Evidence based practice for resources

by Derrick Corea Technosoft Innovations, Inc

How do you know as a user that a tool works? How do you show that tools do what they have to do? That they are effective and cost-effective in terms of insurers and policymakers? So, how does proof work with tools?

When deploying and measuring results of the use of medical devices, you look at things other than medicines. A tool mainly contributes to resolving a functional disorder.

For example: a stoma bag does not help to solve the medical cause or deviation of the bowel or bladder, but it does make it possible that you can function without being in the toilet all day, a hearing aid ensures that you can communicate with you again. People, can understand them again. Incontinence material ensures that your urine is collected at times when it is necessary and desirable, you do not suffer from it and it does not smell or feels. Compression stockings provide better blood circulation, but do not solve the problem with the vessels in the legs.

All these medical devices do not solve the medical cause, but can contribute to the healing process. Even more important; they ensure that you as a human being, patient or user can (continue to) function better, so that you can do things that you otherwise could not do because of your illness or condition. See medical product development.


Is subjective assessment

How do you then prove that they work, that they solve what they are meant for? Evidence is obtained on the basis of the user experiences and assessment by the expert practitioner. You look at the results in daily practice that are tested against the expectation. What difference does the use of that resource solution make for that user? How does the user experience this? Is that user satisfied does he accept the solution; are there no complications or imperfections? This way you can evaluate and measure results. Thus, the burden of proof is obtained in the most objective manner. Collecting data is essential, but it is based on the right starting points, based on evidence-based practice.



In the case of device care, you, as a user, will therefore assess together with the therapist whether the device is working properly. This can only be assessed when careful and careful consideration is given to the functioning of the user in own environment. At the same time, the choice of a certain resource solution is overhauled each time and tested for changes. These can take place in the environment of the user, the way he is active or in the circumstances of that user. Think of the occurrence of a complication of disease / disorder, or after other medication is prescribed.

Standardization of selection process

Tool care is tailor-made and that is not for nothing. And yes, it is also partly subjective. Every person is different and functions differently. We should never forget that in tool care. The question that every user and practitioner asks himself when evaluating whether a tool works: Can I hear / see / feel / walk / work / laugh / sleep / sit / lie and so on, using something that I do without or otherwise solution (less or) not good? That experience, that experience can be very different for one user than for another user with the same solution. The healthcare professional and the patient together are really the experts to determine whether a tool actually delivers what was expected. And yes, gathering of evidence, data is needed. But you must never exclude the objective therapist / prescriber who, together with the user, look specifically at the specific resource solution. Standardization based on the burden of proof with the large numbers therefore does not work with device care.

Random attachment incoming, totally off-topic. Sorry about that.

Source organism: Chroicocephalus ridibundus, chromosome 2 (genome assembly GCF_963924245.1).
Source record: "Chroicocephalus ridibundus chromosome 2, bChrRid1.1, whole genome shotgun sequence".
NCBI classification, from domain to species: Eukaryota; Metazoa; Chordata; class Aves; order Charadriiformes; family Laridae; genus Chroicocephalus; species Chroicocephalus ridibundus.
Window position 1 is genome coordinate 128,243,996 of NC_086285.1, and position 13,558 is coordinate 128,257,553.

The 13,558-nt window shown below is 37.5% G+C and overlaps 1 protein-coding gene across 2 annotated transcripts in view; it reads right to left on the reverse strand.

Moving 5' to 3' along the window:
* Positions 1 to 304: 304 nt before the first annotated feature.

Evidence based medicine or evidence-based practice

So you assess aids in a different way than medicines. We know that medicines can only be prescribed and used in patients if they are proven safe and do what they promise based on results in large numbers of patients. Appraisal of tools requires a different approach to evidence what it does (and delivers) than a drug. Nevertheless, there is an increasingly louder call to also assess medical devices in the same way as medicines. A complete utopia and lacks all the functions and functions of medical devices.

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About Derrick Corea Advanced   Technosoft Innovations, Inc

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Joined APSense since, January 2nd, 2018, From Suite C Morrisville, United States.

Created on May 20th 2019 02:40. Viewed 559 times.


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